Linux is one of the three dominant operating systems on the planet, but Linus Torvalds’ own code only represents about two percent of the modern Linux kernel – a fact that proves what profound potential open source philosophy has for developing nascent technologies in Industry 4.0.
From all of us at Edgy Labs Hyvää syntymäpäivää, Linus!
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Just five months after Apollo 11 made Buzz Aldrin the first man to walk on the Moon, legendary computer programmer Linus Torvalds was born in Helsinki, Finland.
Nowadays, we tend to think of older generations as incompatible with technology, but it was actually Linus’ granddaddy that sparked the young nerd’s interest in computers. Around the age of ten, Linus started to venture into the world of computers playing around on his grandfather’s Commodore VIC-20, and by the time he turned 21, Linus had purchased his very first PC.
As a programming student, Torvalds wasn’t satisfied with the MS-DOS his PC came with.
Even worse, because the software was under commercial license, he wasn’t able to modify it to include, say, for instance, some of the more user-friendly aspects of the UNIX software he was familiar with from the university.
Frustrated with having all of the pieces but not the right way to put them together, Torvalds created his own OS. Torvalds combined what he saw as the best of both of the Microsoft and University operating systems to create Linux.
But, what makes Torvalds a legend isn’t just what he did- it’s how he did it.
How Open Source Culture Helps Refine Technology
Open source will become the standard in Industry 4.0 because it expands distribution of a technology, leads to improvements and encourages lower costs in less time.
The spirit of open source is both selfish and altruistic, and has been a defining pillar of the programming community since its early days.
The selfish side of open source allows those with the programming know-how to rework a code to suit their specific needs.
For example, in creating Linux, Torvalds took the most user-friendly aspects of commercially available software (Microsoft DOS) and academic software he was familiar with (UNIX from his alma mater University of Helsinki) to create the right OS for him.
The altruistic side of open source understands that while not everyone’s programming needs are the same, others might be running into similar programming problems.Beyond sharing the wealth, Torvalds also saw the accessibility of open source as a way to make his technology better.Click To Tweet
Essentially, the more people there are working on a problem, the better the chances of solving that problem more quickly become.
In Torvalds’ case, instead of commercializing his OS (which would have limited access to his software in the long term for economic gain in the short-term), he decided to publish his free operating system and distribute it under GNU.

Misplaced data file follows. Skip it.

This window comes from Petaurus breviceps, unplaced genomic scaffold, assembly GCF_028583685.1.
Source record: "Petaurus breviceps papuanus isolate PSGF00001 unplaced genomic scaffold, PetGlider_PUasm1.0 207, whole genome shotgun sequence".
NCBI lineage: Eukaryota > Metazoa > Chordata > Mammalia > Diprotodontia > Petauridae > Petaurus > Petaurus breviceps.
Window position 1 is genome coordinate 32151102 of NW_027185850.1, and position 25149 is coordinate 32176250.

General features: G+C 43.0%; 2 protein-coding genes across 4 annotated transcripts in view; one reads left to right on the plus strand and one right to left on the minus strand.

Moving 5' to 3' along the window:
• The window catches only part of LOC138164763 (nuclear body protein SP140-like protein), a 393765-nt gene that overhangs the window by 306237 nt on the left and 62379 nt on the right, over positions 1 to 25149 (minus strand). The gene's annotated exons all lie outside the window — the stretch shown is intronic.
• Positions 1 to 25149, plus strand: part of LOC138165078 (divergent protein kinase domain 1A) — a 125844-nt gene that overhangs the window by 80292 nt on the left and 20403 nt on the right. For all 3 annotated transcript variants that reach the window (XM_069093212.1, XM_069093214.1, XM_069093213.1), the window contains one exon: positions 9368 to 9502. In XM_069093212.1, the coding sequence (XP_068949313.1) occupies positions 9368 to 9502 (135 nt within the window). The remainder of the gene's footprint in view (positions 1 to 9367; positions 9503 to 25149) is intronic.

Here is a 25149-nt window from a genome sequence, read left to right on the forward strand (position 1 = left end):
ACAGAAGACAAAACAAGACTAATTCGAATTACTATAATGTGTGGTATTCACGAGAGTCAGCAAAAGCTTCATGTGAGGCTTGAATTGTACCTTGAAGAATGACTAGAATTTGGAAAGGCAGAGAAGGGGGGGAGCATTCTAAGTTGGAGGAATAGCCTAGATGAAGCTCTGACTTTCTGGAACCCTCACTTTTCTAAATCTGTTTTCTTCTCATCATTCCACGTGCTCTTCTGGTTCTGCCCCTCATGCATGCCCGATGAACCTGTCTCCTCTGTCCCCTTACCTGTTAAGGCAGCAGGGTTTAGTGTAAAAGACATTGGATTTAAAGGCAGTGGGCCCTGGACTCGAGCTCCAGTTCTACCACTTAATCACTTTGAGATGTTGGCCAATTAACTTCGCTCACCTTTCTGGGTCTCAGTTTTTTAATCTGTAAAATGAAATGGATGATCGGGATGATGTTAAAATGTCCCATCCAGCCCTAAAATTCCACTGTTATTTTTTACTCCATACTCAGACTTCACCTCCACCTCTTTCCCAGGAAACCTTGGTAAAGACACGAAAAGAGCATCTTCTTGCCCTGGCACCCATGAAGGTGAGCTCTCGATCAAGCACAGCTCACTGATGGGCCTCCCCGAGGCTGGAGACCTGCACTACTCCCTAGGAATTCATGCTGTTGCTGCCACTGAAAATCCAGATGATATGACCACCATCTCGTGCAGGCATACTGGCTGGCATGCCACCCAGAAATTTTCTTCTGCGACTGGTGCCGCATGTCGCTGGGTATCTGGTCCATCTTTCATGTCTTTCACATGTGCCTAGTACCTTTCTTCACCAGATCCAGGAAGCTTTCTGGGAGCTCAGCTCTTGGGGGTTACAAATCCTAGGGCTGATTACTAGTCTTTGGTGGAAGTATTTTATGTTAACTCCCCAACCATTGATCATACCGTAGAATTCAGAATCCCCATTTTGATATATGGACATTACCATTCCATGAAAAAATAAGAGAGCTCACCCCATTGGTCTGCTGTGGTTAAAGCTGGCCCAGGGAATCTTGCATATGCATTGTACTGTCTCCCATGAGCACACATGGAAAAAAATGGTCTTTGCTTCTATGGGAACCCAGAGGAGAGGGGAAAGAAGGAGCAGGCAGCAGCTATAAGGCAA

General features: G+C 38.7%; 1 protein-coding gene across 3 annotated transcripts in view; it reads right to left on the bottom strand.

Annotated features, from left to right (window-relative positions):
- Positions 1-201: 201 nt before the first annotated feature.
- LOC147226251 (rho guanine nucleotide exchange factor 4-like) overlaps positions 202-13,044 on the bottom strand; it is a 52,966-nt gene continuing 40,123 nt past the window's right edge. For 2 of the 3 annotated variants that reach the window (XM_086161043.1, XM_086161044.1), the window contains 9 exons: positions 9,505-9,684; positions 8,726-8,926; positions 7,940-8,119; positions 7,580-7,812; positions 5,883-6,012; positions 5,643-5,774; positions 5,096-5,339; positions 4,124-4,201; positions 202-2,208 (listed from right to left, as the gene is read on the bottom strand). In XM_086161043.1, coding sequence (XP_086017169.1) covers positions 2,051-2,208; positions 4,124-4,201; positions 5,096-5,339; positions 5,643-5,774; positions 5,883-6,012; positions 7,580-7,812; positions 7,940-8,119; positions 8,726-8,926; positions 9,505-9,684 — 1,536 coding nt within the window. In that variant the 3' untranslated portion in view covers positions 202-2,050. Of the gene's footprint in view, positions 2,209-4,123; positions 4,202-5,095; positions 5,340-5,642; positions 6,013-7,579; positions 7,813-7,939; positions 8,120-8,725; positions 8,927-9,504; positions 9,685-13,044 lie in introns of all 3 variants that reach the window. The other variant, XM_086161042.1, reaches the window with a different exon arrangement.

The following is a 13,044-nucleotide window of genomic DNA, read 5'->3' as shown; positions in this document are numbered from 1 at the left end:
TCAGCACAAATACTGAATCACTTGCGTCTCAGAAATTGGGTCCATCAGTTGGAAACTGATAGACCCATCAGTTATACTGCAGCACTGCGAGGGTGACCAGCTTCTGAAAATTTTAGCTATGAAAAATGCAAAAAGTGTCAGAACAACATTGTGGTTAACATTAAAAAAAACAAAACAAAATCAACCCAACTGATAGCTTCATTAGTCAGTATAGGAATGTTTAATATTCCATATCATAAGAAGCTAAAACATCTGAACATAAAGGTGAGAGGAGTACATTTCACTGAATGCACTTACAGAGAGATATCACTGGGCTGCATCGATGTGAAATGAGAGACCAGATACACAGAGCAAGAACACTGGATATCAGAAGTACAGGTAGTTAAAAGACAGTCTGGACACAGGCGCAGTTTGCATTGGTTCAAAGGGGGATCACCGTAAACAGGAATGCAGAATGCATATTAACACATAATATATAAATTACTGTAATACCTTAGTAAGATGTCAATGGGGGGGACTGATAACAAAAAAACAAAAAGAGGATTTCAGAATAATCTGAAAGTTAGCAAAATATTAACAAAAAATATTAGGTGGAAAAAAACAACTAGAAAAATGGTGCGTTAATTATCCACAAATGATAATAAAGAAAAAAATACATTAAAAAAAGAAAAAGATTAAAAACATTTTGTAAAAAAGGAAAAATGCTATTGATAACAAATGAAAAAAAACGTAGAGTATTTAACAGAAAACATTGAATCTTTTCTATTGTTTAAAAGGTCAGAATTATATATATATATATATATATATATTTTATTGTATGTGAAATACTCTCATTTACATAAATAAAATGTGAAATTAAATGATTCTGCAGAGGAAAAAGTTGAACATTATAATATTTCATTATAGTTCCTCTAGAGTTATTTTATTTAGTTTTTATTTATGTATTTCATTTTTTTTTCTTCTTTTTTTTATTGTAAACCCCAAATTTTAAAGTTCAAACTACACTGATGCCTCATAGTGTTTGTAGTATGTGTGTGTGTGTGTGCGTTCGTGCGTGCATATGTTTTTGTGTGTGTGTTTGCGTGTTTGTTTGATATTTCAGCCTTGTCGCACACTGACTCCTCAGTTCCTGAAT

Since the source code was provided, users are able to freely distribute and modify the file to suit their individual needs. This attracted the attention of many technically qualified fans, who then offered their own changes and improvements to the program.
And, what’s really interesting about open source is that contributors, like Linus, don’t work for economic gain or profit; they work for the overall improvement of something that they use.
In the end, more improvements led to a more refined product for everyone.
This collective ability to smooth out the biggest bugs for programmers themselves is part of why Linux is known for fewer crashes than its OS competitors, and part of why it remains one of the dominant programming languages on the planet.
How Open Source Helps Drive Down Costs
Tested and refined by countless professionals in the field, the Linux OS quickly acquired a tried-and-true reputation as efficient, effective and useful. Torvalds welcomed these additions, and the Linux operating system quickly grew as a reliable programming staple among industry professionals as well as everyday users.
Linux also helps show how open source philosophy helps drive down costs by making efficient and competitive alternatives available and accessible.
By the mid-1990s, for example, several computer manufacturers had incorporated Linux into their products as a low-cost alternative to Microsoft. Coupled with its already open source availability, backing from giants like Oracle, Netscape, Corel and Intel contributed to the enormous jump in Linux users worldwide.
The Linux Contribution and Legacy
Torvalds, through open source philosophy, undoubtedly helped shape the evolution of programming and set the tone for the collaborative culture around it.
Looking back, his work and outlook making innovation accessible set the tone to create democratizing cultures around emerging technologies like the Internet. Torvalds proved that the most useful innovations are born of collaboration for overall product improvement versus competition for individual economic gain.
Looking forward, the open source culture that Torvalds helped drive will also help set the tone for business, research, and development in Industry 4.0.